We work in an area where so many bad things have happened. We see things everyday that most people should not see. Homeless people live here in a camp close to the river. The police are here throughout the day, every day. And not just for trouble with homeless people.
Today we knew there was something, once again, going on. There were fire trucks, a paramedic truck, dozens police officers and three TV station trucks plus the Medical Examiner. When the Medical Examiner pulled up, we knew it was not going to end well.
The story first appeared on KSL TV’s website. You can leave comments about any story the station broadcasts, which I know is normal for all news agencies. The heartbreaking thing about this is what the first people to make comments on this story said. Many of these comments were cruel and totally uncalled for. I don’t understand people. How can they be so callus and uncaring. The people, who died today, never intended to become homeless. Some tragedy happened in their lives to force them to assume this life.
Where is the compassion that people should have? Where is the understanding and caring? Even though these people are homeless does not mean they don’t have families somewhere. Families who may read what has been written on KSL. And the homeless are also children of God, just like the rest of us, and should be treated with respect at the time of their deaths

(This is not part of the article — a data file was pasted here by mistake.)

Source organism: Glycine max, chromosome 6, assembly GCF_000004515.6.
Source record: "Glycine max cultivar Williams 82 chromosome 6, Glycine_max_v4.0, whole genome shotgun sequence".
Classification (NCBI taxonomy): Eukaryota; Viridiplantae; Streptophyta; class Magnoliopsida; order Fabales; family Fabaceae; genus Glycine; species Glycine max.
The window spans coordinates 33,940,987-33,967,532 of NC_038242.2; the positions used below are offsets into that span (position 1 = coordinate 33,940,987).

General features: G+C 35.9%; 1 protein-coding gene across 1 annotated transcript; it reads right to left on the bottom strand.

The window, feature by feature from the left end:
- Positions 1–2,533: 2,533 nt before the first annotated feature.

My own brother was a drug addict and a homeless person for part of his life. He roamed the US looking for something that was missing in his life. This was a choice he had made. The only one he could have made to try and deal with the cruelties of his world. He died, just as these two have died. After a long hard and painful life. Fortunately, Mark died inside a building. Not in his home but not next to the river, during a snowstorm either.
It was heartening to see that now, a few hours later, more people are showing that they are human. Leaving comments to the family, expressing sympathy. God bless you and all those who have compassion and empathy for those less fortunate than you.